Zapruder, however, is not leaving anything to chance. Through her work, she strives to make sure that there is a place for every young person, past and present, to be a part of the historical record. After 1991, she spent 10 years of her career collecting and reading through nearly 60 unknown diaries written by teenagers and young adults during the Holocaust, forming the framework for Salvaged Pages.
Now, her work has transitioned from recovering historical artifacts to helping create them. The idea for the transition came in 2016.
Zapruder turned on her television screen to alarming sights — children being separated from their parents at the Mexico-United States border, and then being housed in warehouses with inadequate care. Diaries and journals, among other possessions, were confiscated from the children by border patrol agents.
Zapruder referenced an earlier 21st-century event involving America: the Iraq War. She read a diary entry from Mosul, Iraq, written in November 2004 by a girl named Hadia.
“Thank you America, you have made my life more difficult than it was,” Hadia wrote in her diary. “What do you do when someone enters your house without permission … by force? I couldn’t sleep, because the Americans were bombarding our neighborhood. What should I say? I have so many words I want to write, but I can’t.”
Hadia’s diary was posted online and gained worldwide support. In 2022, both digital and physical diaries are being used by many adolescents as coping mechanisms when handling contemporary realities. Zapruder explained how modern events have influenced her work.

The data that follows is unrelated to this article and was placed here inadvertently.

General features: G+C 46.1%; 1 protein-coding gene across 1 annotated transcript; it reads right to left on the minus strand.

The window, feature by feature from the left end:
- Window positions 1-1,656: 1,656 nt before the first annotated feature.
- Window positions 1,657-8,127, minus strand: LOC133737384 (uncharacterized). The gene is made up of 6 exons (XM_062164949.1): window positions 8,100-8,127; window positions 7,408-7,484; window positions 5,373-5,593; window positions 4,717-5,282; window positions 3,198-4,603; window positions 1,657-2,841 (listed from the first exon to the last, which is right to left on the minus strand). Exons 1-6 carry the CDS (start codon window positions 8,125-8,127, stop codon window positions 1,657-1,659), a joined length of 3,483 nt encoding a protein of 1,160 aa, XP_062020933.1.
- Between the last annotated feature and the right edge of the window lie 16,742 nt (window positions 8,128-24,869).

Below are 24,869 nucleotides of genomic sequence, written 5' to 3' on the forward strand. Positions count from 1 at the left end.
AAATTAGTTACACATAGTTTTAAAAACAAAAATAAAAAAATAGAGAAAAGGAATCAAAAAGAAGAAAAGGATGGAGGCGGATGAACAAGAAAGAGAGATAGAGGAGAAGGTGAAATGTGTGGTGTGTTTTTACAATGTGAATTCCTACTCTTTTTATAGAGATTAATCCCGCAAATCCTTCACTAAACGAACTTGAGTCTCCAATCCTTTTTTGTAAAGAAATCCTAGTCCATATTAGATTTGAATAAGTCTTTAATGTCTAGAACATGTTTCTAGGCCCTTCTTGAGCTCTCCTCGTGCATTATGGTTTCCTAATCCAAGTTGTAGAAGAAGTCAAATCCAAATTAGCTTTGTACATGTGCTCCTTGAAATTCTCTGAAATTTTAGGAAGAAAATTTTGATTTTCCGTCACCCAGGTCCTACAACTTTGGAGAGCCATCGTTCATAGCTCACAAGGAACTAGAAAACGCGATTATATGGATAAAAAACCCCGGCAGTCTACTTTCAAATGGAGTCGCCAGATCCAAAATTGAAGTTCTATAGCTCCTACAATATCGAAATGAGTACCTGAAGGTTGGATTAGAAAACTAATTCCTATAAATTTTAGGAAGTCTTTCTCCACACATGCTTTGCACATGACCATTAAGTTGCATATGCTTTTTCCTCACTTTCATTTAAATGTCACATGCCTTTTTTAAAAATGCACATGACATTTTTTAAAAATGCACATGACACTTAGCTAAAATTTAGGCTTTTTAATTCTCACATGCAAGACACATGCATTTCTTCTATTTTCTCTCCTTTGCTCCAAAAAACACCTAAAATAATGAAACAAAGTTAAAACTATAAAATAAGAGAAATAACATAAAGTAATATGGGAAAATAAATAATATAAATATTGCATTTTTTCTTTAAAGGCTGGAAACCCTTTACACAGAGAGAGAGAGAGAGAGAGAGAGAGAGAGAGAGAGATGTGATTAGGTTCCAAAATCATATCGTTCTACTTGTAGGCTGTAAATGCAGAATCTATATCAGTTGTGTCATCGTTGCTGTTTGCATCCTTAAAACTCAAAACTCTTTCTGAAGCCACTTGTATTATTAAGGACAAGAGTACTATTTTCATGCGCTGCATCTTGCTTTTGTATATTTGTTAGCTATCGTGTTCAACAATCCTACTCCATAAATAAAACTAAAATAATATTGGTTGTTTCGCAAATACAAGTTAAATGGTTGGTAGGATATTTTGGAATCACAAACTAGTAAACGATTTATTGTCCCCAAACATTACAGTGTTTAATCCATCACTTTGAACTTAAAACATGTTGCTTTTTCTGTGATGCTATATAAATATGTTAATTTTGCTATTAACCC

“It all suddenly dawned on me that as we were tenderly caring for the diaries of young victims of oppression, new groups of young people were suffering, this time at American’s hands, just a stone’s throw away,” she said.
The images and sights of such suffering galvanized her into action.
“A thought that had been out of reach suddenly came to me, to think: ‘Who were the present day diary writers of these catastrophes?’ ” she said. “Who was the Rudashevski of this moment? For the first time, I thought about gaps in the archival records in a new way.”
After these transformative events, Zapruder said that her work became about not only finding what was written, but learning what had not already been written. She aims to amplify the writing of modern young people through her initiatives.
In 2021, in partnership with the Educator’s Institute for Human Rights, she launched the project Dispatches from Quarantine: Young People on COVID-19, which provided young adults with a forum to digitally document their daily lives during the pandemic. The project received over 300 responses from teenagers, who documented their experiences through poetry, artwork, song and photography. In 2022 she launched an advocacy project named after Rudashevski, titled Itzak, which encourages young people to journal. This week, Zapruder visited Boys’ and Girls’ Club to create journals and speak with young Chautauquans about having a role in documenting history.
Zapruder is empowering younger generations with the resources to write the pages of history for future generations.
“Today, we have the occasional Malala to speak about gender equality, Greta Thunberg to talk about climate change, and the Parkland teens to protest gun violence,” she said. “But they are the Anne Franks of the world, bearing far too heavy a burden. We need more opportunities for young people to tell us what it means to grow up today.”